This year Winnipeg Jewish Community’s marked International Holocaust Remembrance Day with a program that took place on Thursday, January 26, at the Berney Theatre, sponsored by the Jewish Federation of Winnipeg, the Centre for Israel and Jewish Affairs, and the Winnipeg Jewish Theatre. This year marks the first time the Federation has sponsored a program for International Holocaust Remembrance Day.
In her opening remarks, Laurel Malkin, Federation vice-president, who MC'd the event, explained that in November 2005 the International Holocaust Remembrance Day was proclaimed by the United Nations General Assembly at its Annual Plenary Session . The UN designated January 27th as the memorial day since this the anniversary of the liberation of the Auschwitz-Birkenau concentration death camp.
The commemoration was held on the 26th, Malkin pointed out, because the 27th fell on erev Shabbat.
"With this program, we are reminded of the victims of the Holocaust - the genocide that resulted in the annihilation of six million European Jews, which included 1 ½ million children. We are also reminded that 2 million Romani people, 250,000 mentally and physically disabled people, 9,000 homosexual men and millions of others were murdered by the Nazi regime and its collaborators," Malkin stated.
The Honourable Jim Carr, Minister of Natural Resources and Member of Parliament for Winnipeg South, brought greetings from Prime Minister Trudeau.
Carr who indicated he had just spent time with Trudeau earlier that day stated "Moments like this remind us again and again that we should never take freedom for granted, adding that “It is also a reminder of what it means to be Jewish.”
Carr related an anti-semitic incident that that has stayed with him, which occurred when he was a teenager. He and a friend were beaten up after being chased out of a hockey rink. “It happened not because of who we were – but because we were Jewish,” Carr explained
Carr spoke of the power of the surviving Jews who picked up the pieces and rebuilt their lives after the Nazi Holocaust. “The power of our people is not only in our strength to survive but also [to] excel and contribute to the betterment of humanity,” he said, referring to a number of Jew who have made outstanding contributions in their fields. “We have a certain joie de vivre,” Carr said
Following the lighting of the traditional six candles (commemorating the 6 million Jewish victims of the Holocaust) by Winnipeg Jewish Theatre Artistic Director Ari Weinberg and the recitation of a poem, Weinberg introduced the evening's special guest Endre Farkas. Farkas, the child of Holocaust survivors, is a Hungarian-born Canadian author, poet and playwright.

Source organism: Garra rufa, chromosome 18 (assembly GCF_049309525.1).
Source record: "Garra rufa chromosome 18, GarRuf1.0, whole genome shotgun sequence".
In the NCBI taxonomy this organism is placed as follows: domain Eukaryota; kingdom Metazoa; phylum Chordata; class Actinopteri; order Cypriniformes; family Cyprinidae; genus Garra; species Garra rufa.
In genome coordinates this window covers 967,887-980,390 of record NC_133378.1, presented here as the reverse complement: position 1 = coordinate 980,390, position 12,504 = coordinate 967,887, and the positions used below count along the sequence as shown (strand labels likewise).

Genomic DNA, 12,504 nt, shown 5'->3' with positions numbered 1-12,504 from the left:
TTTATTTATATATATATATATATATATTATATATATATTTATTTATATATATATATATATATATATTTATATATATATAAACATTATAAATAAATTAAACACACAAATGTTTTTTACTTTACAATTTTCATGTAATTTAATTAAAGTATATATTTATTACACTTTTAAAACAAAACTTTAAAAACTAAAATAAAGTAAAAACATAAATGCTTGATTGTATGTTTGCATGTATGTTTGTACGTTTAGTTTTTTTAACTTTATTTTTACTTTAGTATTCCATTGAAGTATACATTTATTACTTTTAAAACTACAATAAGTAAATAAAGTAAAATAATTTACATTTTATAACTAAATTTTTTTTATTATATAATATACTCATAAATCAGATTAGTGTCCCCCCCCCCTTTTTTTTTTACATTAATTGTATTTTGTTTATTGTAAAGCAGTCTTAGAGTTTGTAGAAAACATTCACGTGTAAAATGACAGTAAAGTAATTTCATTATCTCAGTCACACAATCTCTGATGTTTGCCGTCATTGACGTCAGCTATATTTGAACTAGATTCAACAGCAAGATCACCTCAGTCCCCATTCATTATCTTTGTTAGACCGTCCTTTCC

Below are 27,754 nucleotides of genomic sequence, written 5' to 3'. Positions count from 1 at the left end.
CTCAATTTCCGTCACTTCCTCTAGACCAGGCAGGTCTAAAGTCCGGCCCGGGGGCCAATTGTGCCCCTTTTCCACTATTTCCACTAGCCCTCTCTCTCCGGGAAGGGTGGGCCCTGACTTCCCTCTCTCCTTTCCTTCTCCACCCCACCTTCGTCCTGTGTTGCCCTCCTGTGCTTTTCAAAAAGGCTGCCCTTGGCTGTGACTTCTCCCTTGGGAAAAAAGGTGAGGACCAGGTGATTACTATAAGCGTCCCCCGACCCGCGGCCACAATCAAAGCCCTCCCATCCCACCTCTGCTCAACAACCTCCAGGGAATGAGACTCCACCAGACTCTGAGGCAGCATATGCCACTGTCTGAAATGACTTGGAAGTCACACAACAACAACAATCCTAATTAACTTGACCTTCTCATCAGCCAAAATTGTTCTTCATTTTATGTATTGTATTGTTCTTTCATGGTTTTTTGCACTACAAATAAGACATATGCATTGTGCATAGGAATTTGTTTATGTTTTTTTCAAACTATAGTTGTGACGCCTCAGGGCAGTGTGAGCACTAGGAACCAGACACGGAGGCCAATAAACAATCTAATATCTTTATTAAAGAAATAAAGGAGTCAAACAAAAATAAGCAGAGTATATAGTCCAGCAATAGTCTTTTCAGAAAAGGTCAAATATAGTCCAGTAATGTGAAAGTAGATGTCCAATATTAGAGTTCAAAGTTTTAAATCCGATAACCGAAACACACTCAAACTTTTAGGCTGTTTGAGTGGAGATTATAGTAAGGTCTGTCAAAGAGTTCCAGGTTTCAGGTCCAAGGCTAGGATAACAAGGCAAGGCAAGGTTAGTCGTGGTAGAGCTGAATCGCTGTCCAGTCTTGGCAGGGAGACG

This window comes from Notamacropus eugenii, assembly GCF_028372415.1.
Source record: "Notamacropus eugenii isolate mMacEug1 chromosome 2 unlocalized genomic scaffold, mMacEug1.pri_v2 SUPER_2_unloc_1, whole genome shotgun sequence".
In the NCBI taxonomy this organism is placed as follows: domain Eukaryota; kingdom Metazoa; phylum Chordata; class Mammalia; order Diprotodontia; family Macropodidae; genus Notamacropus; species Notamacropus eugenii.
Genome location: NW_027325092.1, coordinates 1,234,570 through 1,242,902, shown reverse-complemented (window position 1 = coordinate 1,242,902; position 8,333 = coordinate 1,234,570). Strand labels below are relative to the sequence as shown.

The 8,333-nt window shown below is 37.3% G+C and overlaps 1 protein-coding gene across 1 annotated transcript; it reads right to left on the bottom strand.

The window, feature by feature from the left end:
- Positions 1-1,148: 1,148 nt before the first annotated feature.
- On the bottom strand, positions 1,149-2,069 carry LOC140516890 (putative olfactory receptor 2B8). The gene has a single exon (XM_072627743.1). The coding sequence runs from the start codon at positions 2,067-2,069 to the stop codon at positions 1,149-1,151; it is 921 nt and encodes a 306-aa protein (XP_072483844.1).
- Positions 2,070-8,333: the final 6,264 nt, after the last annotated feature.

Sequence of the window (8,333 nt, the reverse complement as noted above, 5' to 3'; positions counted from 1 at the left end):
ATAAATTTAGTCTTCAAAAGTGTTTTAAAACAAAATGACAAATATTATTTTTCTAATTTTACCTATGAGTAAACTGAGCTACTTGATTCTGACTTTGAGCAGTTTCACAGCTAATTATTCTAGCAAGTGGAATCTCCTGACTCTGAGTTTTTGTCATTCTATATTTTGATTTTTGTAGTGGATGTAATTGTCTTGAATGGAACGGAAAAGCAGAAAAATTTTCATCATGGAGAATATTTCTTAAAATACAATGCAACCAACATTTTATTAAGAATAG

Weinberg, who attended a high school for the performing arts in Toronto, recalled that when he was in Grade 11, he had to direct a scene from a Canadian play and he chose a script by Endre about the terrors of the Holocaust as seen through his parents stories and his own journey.
As Weinberg noted Surviving Worlds " touched my heart. It was the first play I ever directed. "
Weinberg suggested to Shelley Faintuch, community relations director of the Jewish Federation that Farkas be invited to "read from his novel, “Never, Again”, and read a scene from his play.”
Weinberg,with actors Miranda Baran and Darren Martens, gave a highly a dramatic reading from an excerpt of Farkas's play. This was followed by Farkas reading from an excerpt from Never Again, which is set in post-war Communist Hungary.The book is about the story of seven-year-old Tomi Wolfstein, the son of Holocaust survivors who have never told him anything about their past experiences in the concentration camps. The story opens in the fall of 1956, when Tomi is about to start school, and chronicles his adventures and experiences in the months leading up to and during the Hungarian uprising.While most of the narrative is told from young Tomi’s perspective as he attempts to understand the events unfolding around him, interwoven into the escape story are flashbacks of his parents’ World War II experiences—stories of labour and concentration camps, of survival and escape. "Never Again" is loosely based on Endre Farkas’ experiences during this tumultuous time.
At the event, Farkas spoke about the effect of his parents’ suffering in the Holocaust on him as well as his own experiences as a seven-year-old boy in Hungary in 1956, during the Hungarian Revolution, when he and his parents escaped from Communist Hungary and were able to come to Canada.
As he explained, under the Communists, anti-Semites were generally kept under control , but with the coming of the Hungarian Revolution, a new wave of Anti-Semitism was unleashed, which was felt in rural Hungary where his family was living.
“My grade 1 teacher, whom I adored, called me a dirty little Jew and sent me home,” said Farkas , who has published 12 books of poetry and three plays and also been shortlisted for the A.M. Klein Poetry Prize.
Farkas, who has just returned from a reading and lecture tour in Hungary also spoke of anti-Semitism and racism in modern Hungary. While on a visit recently, he stopped in a store and began conversing with the shopkeeper. The shopkeeper spoke about how pleased he was that the immigrants (Muslims) were being kept out of Hungary and then blamed the Jews for starting conflict in Syria to drive Muslims into Europe so that the Jews could take over.
“My novel, “Never Again”, he says “is intended to be a call to action. Hatred and genocide is happening over and over again and we need to rise up against them.”
To read an excerpt of Farkas's book , go to http://hungarianfreepress.com/2016/10/04/endre-farkas-never-again/